Was J.D. Salinger a Sex Monster . . . ?

. . . who abused women with his sex desires!?  This is the case Mikki Halpin lays out in a Salon.com essay that is light on particular evidence and heavy on the hate.  As she has it,

. . . I think there is another, more insidious reason that the literary establishment is so invested in the fictional, reclusive Salinger. It is a convenient cudgel with which to silence any discussion of Salinger’s personal life, particularly any revelation of unsavory truths about one of America’s most revered authors. Both Joyce Maynard and Salinger’s daughter Margaret were vilified for violating the great man’s privacy when they wrote about their own experiences with him and exposed his predatory, controlling relationships with women. Instead of exploring the insights these revelations might bring to readings of Salinger’s work (not to mention the women’s right to tell their own stories), critics dismissed their books as exploitative, attention-seeking stunts.

Well, Maynard was a publicity hound / groupie and a bad writer.  And if you’re going to assert that putative events from the man’s personal life can enrich our experience of his work, then you had better offer at least a brief example of such literary analysis.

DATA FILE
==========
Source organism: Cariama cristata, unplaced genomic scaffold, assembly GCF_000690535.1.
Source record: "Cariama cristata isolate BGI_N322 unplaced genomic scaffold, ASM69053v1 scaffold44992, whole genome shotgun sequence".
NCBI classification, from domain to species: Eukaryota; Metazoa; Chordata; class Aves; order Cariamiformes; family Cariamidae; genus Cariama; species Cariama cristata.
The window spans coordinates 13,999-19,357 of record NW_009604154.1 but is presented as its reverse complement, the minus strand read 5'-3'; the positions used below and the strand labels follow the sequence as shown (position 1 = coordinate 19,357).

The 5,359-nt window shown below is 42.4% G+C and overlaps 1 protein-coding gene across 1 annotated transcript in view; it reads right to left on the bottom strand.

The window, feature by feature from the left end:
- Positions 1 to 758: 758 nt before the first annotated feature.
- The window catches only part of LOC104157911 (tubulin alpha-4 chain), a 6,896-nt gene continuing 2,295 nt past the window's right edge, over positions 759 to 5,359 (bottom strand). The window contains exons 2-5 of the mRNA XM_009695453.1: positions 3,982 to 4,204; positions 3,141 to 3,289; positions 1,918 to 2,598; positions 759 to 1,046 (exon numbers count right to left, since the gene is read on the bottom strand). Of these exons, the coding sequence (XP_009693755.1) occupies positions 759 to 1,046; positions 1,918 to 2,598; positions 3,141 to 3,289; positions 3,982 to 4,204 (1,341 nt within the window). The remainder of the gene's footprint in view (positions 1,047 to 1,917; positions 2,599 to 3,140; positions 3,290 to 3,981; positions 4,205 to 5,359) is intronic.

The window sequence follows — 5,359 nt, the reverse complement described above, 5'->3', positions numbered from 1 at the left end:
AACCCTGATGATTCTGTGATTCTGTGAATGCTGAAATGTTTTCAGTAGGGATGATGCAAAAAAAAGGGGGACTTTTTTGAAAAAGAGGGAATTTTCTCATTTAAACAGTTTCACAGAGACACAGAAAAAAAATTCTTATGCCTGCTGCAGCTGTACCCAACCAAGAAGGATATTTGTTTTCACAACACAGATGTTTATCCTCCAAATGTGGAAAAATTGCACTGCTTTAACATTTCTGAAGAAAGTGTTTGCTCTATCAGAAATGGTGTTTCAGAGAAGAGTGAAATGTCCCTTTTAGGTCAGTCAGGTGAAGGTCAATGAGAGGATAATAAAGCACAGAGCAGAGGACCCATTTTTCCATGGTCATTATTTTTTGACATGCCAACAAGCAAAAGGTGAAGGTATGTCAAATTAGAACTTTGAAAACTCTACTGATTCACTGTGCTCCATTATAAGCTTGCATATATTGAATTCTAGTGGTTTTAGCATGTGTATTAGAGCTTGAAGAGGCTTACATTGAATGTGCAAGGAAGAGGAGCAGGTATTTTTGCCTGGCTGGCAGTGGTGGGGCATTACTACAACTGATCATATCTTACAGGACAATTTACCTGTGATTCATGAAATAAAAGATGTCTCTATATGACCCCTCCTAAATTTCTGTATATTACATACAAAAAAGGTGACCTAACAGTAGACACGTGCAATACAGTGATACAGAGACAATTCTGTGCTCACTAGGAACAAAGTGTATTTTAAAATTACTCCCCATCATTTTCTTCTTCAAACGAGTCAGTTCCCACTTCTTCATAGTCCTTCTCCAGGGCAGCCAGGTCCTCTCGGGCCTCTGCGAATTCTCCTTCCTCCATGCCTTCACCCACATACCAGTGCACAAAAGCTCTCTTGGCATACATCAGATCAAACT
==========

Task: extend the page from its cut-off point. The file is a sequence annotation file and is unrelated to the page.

Read the piece in full if you want, but be warned: it’s mostly boilerplate about Cruel Male Artists (Salinger is somehow guilty by association with, uh, Picasso) and vague aspersions about what Salinger was “really” like.   You will run into cant phrases like “troubled past” and  “unsavory truths.”  And the title is even ungrammatical (it should be history WITH women, not OF women–jeez).    Ultimately it seems like the big old man had a pretty normal romantic life, full of fuck-ups and stupidity and loss, just like anyone else’s.  For Halpin, though, this is all evidence of a deeper depravity–that of the Male Egotist.  Blurg.  Maybe try critiquing his actual books next time, and cool it with the hazy biographical attacks.  Ad hominem is boring.  Halpin is usually a solid, funny cultural observer, but this piece falls flat, stylistically and substantively.

-TGR

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